After several hours, d'Alviano and the Venetians show up, forcing the broken Swiss to flee.
Interestingly, Machiavelli writes in "The Prince" around this time that the Swiss, whose republic in his eyes most resembled that of the ancient Romans, were bound to conquer all of Europe.

After Marignano, any such ambitions were forever checked.
The Battle of Marignano is a crushing victory for the French-Venetian alliance, effectively ending the war in their favor. The new pope Leo X agrees to France’s possession of Milan, Maximilian cedes his Italian possessions to Venice, and Ferrara gets Modena.
Peace between France and Spain comes in 1516 when the two recognize the other’s respective rights to Milan and Naples, essentially restoring the status quo ante bellum in Italy.
But all is not the same as before. The War of the League of Cambrai is the first of a new kind of war in Europe, fought between grand coalitions of allies in multiple theaters simultaneously. It also presages a centuries-long rivalry between France and Austria.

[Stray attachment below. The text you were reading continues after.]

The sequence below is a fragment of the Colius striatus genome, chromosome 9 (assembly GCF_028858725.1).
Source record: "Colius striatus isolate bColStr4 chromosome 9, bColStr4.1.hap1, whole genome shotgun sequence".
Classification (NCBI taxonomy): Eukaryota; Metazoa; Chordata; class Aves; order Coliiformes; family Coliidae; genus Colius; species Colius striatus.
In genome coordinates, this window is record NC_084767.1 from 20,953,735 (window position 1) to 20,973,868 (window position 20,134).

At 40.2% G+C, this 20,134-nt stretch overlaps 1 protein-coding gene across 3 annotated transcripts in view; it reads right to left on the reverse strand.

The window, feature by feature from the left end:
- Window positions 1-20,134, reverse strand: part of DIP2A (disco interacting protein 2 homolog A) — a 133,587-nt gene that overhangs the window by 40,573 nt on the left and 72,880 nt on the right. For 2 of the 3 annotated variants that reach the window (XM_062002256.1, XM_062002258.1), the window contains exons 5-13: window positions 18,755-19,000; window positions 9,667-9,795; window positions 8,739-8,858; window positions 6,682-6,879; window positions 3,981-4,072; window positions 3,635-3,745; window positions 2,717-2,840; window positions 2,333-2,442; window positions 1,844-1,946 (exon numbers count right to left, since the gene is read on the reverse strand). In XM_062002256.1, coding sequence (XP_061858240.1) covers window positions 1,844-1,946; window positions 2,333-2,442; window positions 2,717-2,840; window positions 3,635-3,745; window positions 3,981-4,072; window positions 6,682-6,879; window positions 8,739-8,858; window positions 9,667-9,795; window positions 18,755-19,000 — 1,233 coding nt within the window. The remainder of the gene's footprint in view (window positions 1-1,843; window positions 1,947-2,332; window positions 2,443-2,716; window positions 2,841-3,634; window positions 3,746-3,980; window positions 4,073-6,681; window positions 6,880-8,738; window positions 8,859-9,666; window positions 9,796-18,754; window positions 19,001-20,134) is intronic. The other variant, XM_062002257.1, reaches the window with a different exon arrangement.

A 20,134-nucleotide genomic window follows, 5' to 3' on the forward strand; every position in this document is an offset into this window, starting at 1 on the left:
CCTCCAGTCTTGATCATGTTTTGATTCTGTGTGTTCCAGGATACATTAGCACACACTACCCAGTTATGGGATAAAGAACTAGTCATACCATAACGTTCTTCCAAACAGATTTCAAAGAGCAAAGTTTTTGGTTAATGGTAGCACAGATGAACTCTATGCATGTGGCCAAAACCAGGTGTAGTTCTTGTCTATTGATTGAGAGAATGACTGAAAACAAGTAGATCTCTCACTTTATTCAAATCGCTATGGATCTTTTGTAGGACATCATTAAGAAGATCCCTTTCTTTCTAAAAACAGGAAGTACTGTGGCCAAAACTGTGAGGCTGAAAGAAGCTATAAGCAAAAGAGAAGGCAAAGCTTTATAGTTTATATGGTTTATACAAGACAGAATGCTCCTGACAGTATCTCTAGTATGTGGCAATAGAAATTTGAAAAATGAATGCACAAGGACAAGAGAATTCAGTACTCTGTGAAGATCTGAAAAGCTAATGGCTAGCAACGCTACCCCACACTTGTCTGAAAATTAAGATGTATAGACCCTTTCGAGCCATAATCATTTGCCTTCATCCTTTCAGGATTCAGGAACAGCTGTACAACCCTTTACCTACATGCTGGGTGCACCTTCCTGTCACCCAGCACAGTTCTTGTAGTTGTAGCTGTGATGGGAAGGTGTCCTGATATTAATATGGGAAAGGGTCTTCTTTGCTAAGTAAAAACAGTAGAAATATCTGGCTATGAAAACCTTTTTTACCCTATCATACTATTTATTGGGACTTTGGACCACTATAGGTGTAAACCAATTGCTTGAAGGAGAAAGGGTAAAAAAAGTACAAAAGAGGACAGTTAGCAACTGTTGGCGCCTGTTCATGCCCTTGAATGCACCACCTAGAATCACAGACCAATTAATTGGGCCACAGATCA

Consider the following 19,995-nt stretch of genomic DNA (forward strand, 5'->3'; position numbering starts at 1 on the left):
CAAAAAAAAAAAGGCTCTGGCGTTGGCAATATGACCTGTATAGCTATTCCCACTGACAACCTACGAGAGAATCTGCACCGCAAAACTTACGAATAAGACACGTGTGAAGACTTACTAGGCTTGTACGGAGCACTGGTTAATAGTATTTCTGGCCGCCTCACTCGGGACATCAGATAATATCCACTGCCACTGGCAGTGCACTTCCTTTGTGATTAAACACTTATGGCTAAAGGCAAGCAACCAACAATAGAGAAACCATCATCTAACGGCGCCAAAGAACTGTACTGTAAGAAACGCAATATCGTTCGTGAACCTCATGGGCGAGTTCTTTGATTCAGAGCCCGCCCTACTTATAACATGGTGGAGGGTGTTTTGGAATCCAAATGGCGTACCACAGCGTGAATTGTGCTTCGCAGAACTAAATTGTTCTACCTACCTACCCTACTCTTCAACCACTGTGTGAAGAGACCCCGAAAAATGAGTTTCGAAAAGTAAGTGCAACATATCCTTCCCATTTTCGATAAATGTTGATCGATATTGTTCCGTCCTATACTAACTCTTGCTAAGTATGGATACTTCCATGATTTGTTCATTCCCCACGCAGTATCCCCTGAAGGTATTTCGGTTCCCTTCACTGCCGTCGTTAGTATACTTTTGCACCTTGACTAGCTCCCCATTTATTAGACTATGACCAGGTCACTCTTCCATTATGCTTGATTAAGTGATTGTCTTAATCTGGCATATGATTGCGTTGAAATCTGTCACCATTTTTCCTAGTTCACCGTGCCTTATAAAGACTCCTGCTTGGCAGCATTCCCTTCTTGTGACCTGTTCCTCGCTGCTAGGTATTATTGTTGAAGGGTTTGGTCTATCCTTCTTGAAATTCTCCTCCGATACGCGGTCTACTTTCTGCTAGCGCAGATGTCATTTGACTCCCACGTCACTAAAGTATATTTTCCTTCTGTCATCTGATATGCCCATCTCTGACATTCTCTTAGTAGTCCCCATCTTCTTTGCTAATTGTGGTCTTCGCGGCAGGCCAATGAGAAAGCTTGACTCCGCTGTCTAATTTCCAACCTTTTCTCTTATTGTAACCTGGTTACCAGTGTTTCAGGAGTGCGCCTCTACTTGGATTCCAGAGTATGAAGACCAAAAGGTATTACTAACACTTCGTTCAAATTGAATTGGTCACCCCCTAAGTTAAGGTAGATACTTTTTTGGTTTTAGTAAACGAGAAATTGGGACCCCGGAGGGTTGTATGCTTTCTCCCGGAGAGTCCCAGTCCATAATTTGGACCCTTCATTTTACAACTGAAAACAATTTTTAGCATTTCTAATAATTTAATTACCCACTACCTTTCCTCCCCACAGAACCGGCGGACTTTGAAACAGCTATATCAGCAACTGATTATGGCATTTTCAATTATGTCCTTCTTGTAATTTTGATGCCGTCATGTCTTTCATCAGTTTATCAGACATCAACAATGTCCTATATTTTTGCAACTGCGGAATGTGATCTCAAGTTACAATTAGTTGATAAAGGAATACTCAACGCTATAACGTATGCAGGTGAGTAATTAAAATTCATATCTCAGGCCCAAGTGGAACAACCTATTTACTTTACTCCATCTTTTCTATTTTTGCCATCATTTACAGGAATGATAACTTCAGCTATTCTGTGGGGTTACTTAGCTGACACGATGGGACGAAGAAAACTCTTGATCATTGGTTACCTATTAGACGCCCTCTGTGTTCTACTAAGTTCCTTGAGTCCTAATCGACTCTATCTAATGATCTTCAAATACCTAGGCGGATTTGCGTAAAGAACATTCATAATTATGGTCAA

At the center of it all is the amazing story of how tiny Venice faced down the major powers of Europe and emerged victorious. Crucial to this was an intelligence and diplomatic apparatus that only a commercial empire as extensive as Venice’s could maintain.
Venice’s clandestine activity during the war makes a fascinating study. Among other things, it spurred the development of cryptography.
A school of conspiracy theorists even makes the entertaining claim that Venice began supporting Martin Luther around this time, stirring things up in the rest of Europe so that another league could never be formed against them.
The Venetians later commission an allegorical painting of their victory to hang in the Doge’s palace. It shows the Lion of St. Mark fighting off Europa, emblazoned with the League's heraldry, astride a bull.

A fitting summary of Europe’s most bizarre war.